06/07/2016 00:01 BST | Updated 06/07/2017 06:12 BST

MasterCard Faces £19bn Collective Action Over Card Charges

MasterCard is facing a claim of up to £19 billion in damages in a UK collective action over card charges that were passed on to shoppers.

The claim - led by former financial services ombudsman Walter Merricks, who has instructed US-based law firm Quinn Emanuel - is to be filed under the new Consumer Rights Act 2015, which allows for collective damages claims.

It claims MasterCard set unlawfully high interchange fees - charged to stores when shoppers swipe their debit or credit cards - for 16 years, which were passed on to consumers in the form of inflated prices for good and services.

In 2014 the European Court of Justice declared that such fees were a violation of EU antitrust rules.

On April 29 last year the European Parliament and the Council of the European Union adopted the Interchange Fee Regulation, and caps of 0.2% for debit cards and 0.3% for credit cards came into effect on December 9.

MasterCard said it "firmly disagrees" with the basis of the claim.

Mr Merricks claimed the total damage caused to UK consumers could be as much as £19 billion, equating to hundreds of pounds for each shopper.

He said: "To be clear, there is no question that MasterCard acted illegally in the way it conducted its business, a business that affects all of us. All of us overpaid to the tune of up to £19 billion during a period lasting 16 years.

"Although most of us did not know this, experts who study the retail economy knew it was happening – and so did MasterCard.

"My aim is to get the redress to which UK consumers are entitled and to ensure that MasterCard cannot hold on to the illegal profits it made.

"This case should send a signal to companies that break competition laws at the expense of UK consumers that they do so at their financial peril."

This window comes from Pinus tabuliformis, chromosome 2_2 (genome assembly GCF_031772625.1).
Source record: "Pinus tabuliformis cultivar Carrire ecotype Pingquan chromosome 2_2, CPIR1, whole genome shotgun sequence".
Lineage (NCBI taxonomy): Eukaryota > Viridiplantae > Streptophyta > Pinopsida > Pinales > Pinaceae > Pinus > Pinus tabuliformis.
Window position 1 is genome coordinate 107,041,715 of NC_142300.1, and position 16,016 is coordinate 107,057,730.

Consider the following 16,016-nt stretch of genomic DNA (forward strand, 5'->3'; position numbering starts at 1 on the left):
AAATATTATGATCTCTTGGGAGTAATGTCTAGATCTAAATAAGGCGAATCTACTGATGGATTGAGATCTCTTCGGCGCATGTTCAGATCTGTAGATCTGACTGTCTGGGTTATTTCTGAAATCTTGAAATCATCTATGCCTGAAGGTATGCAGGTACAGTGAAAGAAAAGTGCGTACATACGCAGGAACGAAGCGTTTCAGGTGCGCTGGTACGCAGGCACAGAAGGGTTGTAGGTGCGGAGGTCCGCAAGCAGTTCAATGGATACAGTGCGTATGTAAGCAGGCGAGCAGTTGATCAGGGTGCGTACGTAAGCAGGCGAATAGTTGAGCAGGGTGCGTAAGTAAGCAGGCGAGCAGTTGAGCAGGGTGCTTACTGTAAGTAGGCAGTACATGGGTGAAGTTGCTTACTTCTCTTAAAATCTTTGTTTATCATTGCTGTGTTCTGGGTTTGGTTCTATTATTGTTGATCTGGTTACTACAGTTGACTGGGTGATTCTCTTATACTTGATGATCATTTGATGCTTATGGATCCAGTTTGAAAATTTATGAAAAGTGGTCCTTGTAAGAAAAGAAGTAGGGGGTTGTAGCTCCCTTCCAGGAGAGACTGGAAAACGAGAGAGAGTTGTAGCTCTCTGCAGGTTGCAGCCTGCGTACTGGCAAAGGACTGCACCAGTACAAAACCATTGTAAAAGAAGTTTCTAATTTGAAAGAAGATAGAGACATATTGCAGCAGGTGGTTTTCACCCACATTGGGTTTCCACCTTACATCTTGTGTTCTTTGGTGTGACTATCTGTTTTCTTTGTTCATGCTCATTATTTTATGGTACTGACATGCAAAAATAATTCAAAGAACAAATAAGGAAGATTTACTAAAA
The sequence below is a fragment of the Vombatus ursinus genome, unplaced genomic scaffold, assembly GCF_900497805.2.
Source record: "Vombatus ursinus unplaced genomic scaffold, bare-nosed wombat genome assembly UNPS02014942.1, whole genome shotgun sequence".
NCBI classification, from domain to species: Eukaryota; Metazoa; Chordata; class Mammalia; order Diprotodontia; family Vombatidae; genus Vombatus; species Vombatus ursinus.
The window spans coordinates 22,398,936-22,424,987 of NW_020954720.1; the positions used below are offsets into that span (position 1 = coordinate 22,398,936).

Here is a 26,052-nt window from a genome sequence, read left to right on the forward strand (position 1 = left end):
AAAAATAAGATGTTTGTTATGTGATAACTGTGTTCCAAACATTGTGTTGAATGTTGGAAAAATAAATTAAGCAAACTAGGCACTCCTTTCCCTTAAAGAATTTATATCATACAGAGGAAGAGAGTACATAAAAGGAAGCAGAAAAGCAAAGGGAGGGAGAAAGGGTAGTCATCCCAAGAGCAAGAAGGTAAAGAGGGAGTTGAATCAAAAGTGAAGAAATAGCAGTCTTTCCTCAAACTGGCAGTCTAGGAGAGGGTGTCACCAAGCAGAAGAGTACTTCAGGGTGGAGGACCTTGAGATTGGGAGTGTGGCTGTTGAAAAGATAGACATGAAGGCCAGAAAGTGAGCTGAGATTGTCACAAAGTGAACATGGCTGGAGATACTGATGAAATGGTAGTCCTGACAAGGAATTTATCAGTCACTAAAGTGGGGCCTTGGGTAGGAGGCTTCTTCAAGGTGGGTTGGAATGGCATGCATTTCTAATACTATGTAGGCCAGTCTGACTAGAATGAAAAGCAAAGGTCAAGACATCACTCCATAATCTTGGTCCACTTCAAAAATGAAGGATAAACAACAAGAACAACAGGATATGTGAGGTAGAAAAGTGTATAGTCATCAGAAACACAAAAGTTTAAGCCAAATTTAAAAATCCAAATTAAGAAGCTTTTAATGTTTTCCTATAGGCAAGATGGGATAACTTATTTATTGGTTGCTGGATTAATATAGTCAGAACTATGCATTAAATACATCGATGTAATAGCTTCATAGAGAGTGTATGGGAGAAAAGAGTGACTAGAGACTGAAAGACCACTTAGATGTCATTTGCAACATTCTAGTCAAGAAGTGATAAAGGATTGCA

Boris Bronfentrinker, lead partner at Quinn Emanuel, said: "This is precisely the type of claim for which the new collective action regime was established. This is a landmark case where unlawful anti-competitive conduct has harmed UK consumers.

"That harm, likely to be in the hundreds of pounds, is not large enough for any individual consumer to bring their own claim. But by aggregating the claims and bringing them on a collective basis, all UK consumers who lost out will get the compensation they are owed."

MasterCard said in a statement: "Electronic payments deliver real value to people online, in-store and everywhere.

"MasterCard is committed to providing ever more convenient, safe and secure payments to all our customers, including consumers, retailers, governments and banks."

Which? director of policy and campaigns Alex Neill said: "MasterCard has been found to be imposing illegal fees on millions of consumers and businesses across Europe.

"It's now only right that the money is returned to customers that were victims of this practice. This landmark case is using the new consumer law to bring a collective claim on behalf of individuals to get back the money they are owed."